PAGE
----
Howard Lawrence paid a visit to our town on October 10, 2018 for a presentation regarding the Abundant Community initiative and reconnecting within our neighbourhoods. Stories were shared, both successes and failures, putting the work of connecting with neighbours into perspective. It can seem daunting, or like it won't make a big difference. This however is a myth. Reconnecting can be done through something as simple as a coffee cart out on the sidewalk with an open invitation to neighbours or pulling your BBQ out onto the driveway and inviting the neighbours over for a hotdog and a 30 minute visit. There doesn't need to be extensive planning or even the feeling of invading personal space. Meet up at the park nearby, outside on the lawn or in the backyard.
Check out our Block Party program for ideas to get connecting.
We need more neighbouring! There are several benefits of neighbouring. A few of the key benefits:
Health and Wellness: More and better relationships improve health. The neighbouring relationship is often overlooked as a unique and potent source of personal well-being.
Mental Health: Having access to consistent opportunities to build meaningful relationships opens the door for a troubled neighbour to connect with a supportive neighbour and benefit from human connection.
Poverty Reduction: People in poverty need often complex services, many of which can be provided through kindness and generosity of neighbours. When people know their neighbours, they are more likely to share resources (yard equipment, car shares, babysitting, employment advice). In addition, neighbours are well positioned to be a "broker" or to connect neighbours in need of necessary services.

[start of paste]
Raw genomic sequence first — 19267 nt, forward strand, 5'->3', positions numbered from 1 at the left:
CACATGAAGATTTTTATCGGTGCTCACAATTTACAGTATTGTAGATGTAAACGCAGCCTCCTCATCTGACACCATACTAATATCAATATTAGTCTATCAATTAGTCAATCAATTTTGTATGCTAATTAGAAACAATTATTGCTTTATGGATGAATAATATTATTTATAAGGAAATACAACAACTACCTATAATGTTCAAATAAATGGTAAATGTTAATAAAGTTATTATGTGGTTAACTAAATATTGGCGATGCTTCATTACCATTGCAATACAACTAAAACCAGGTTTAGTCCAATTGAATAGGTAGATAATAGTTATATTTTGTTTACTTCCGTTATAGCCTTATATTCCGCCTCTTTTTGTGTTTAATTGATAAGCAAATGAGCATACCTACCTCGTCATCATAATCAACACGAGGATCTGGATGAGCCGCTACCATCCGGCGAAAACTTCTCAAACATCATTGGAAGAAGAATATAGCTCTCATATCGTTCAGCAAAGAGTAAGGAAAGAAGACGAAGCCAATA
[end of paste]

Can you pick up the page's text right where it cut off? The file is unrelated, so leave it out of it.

If you're interested in learning more, check out our list of benefits HERE. This list is not exhaustive. There are many more benefits of neighbouring!
In Proud Partnership
What is Community Development?
A process where community members come together to take collective action and generate solutions to common problems. Community well being (economic, social, environmental and cultural) often evolves from this type of collective action being taken at a grassroots level. Community development ranges from small initiatives within a small group to large initiatives that involve the broader community.
Effective community development should be:
a long-term endeavor
inclusive and equitable
holistic and integrated into the bigger picture
initiated and supported by community members
of benefit to the community
grounded in experience that leads to best practices
Community development is a grassroots process by which communities:
become more responsible
organize and plan together
develop healthy lifestyle options
reduce poverty and suffering
create employment and economic opportunities
achieve social, economic, cultural and environmental goals
Community development seeks to improve quality of life. Effective community development results in mutual benefit and shared responsibility among community members. Such development recognizes:
the connection between social, cultural, environmental and economic matters